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dc.contributor.authorRandall, James Richarden_US
dc.date.accessioned2018-08-21T12:20:39Z
dc.date.available2018-08-21T12:20:39Z
dc.date.issued1963
dc.date.submitted1963
dc.identifier.otherb1469251x
dc.identifier.urihttps://hdl.handle.net/2144/30854
dc.descriptionThesis (Ph.D.)--Boston Universityen_US
dc.description.abstractAfter being neglected, Ford Madox Ford has been re-discovered as an important novelist. This dissertation deals with Ford as a literary theorist and as an influence on other writers. Chapter I treats Ford's emergence with the help of Joseph Conrad from his Pre-Raphaelite background and his subsequent renunciation of Pre-Raphaelite aesthetics. Chapters II and III treat his theory of the novel and his acceptance of certain Flaubertian techniques, e.g. impressionism, the progression of effect, and the impersonal author [TRUNCTAED]en_US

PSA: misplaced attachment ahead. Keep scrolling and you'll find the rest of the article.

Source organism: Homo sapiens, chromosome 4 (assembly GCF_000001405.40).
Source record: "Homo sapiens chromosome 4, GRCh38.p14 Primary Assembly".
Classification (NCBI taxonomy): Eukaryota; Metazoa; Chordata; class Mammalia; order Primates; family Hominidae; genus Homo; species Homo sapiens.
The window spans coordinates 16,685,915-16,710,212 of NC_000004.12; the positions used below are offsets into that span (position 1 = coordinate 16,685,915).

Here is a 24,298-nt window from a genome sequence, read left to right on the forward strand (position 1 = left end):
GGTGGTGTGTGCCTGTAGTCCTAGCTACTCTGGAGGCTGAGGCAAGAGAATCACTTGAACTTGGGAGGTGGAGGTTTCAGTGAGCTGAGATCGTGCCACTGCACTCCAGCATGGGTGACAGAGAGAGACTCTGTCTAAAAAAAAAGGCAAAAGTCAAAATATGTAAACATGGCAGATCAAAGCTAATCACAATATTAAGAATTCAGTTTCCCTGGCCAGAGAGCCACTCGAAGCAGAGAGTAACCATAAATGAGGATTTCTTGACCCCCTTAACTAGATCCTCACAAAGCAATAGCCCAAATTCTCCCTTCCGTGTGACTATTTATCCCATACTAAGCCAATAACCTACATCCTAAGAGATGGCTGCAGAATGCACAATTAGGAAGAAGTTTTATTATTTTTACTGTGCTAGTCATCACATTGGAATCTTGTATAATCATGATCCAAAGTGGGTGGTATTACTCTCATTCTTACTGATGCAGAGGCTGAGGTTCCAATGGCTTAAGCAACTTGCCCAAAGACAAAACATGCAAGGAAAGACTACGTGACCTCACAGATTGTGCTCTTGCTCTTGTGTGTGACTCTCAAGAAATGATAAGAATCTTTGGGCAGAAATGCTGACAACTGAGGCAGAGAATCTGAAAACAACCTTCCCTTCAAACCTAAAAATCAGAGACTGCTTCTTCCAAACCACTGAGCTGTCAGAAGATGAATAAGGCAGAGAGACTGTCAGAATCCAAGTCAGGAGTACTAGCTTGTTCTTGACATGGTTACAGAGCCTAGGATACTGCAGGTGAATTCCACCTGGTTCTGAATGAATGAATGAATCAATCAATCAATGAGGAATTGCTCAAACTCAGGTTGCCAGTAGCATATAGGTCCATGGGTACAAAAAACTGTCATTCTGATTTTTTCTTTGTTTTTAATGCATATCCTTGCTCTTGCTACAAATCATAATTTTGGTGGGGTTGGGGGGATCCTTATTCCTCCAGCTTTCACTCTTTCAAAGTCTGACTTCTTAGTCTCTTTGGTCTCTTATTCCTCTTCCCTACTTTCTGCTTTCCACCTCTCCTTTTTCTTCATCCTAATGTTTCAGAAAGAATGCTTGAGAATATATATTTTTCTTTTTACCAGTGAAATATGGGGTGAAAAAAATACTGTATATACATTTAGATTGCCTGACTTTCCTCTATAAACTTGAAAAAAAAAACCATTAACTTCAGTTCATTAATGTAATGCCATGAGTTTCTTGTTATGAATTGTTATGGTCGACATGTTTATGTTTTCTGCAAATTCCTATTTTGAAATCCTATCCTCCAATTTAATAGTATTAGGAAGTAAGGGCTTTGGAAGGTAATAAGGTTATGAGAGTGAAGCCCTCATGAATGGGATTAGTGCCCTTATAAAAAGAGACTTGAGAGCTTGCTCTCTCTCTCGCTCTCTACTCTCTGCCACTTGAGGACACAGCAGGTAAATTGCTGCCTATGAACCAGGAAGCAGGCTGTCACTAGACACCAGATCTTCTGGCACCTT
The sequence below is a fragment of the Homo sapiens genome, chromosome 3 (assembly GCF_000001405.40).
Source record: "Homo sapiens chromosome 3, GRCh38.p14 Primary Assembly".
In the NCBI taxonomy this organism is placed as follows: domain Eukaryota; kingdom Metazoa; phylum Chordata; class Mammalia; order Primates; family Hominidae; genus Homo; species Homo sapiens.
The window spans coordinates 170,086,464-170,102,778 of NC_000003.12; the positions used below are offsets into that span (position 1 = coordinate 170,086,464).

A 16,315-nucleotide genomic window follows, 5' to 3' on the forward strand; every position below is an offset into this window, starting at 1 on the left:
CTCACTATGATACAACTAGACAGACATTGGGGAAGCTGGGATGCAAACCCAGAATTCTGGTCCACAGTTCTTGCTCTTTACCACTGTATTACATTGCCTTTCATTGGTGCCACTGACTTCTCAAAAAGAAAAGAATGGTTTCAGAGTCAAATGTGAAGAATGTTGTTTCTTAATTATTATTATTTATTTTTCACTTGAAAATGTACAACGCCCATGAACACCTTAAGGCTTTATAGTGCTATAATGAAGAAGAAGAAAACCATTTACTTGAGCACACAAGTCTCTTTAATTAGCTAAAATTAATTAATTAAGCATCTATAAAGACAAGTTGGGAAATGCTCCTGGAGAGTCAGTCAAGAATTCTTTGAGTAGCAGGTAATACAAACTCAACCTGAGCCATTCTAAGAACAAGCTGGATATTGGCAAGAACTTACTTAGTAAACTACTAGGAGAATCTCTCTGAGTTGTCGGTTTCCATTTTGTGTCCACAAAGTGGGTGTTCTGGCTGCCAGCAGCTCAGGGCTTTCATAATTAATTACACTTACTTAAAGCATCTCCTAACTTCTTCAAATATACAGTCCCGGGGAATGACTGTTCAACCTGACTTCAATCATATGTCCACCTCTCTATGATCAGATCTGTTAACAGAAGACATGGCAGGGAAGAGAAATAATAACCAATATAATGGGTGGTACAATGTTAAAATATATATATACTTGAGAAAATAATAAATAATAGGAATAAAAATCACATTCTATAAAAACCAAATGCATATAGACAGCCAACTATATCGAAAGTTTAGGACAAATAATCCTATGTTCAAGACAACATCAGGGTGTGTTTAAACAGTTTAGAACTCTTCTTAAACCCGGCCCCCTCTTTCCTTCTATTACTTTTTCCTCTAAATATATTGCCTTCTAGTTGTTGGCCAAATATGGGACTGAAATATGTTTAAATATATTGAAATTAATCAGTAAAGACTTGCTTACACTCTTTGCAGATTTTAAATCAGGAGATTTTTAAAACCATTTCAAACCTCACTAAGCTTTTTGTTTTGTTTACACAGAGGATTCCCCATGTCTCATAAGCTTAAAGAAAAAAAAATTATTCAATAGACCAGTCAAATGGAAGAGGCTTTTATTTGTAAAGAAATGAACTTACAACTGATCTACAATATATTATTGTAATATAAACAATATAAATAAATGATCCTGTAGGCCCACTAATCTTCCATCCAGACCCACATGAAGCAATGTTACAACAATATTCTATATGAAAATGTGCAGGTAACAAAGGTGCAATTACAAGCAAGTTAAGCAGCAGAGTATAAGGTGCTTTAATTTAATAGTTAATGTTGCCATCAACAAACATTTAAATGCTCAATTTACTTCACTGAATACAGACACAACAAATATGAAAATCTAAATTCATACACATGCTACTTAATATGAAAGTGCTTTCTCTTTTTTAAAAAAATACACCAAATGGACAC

dc.language.isoen_US
dc.publisherBoston Universityen_US
dc.rightsBased on investigation of the BU Libraries' staff, this work is free of known copyright restrictions.en_US
dc.subjectFord, Ford Madoxen_US
dc.subjectEnglish literatureen_US
dc.subjectLiterary theoryen_US
dc.titleFord Madox Ford: His literary theory and influencesen_US
dc.typeThesis/Dissertationen_US
etd.degree.nameDoctor of Philosophyen_US
etd.degree.leveldoctoralen_US
etd.degree.disciplineEnglishen_US
etd.degree.grantorBoston Universityen_US
dc.identifier.barcode11719022030565
dc.identifier.mmsid99195227170001161


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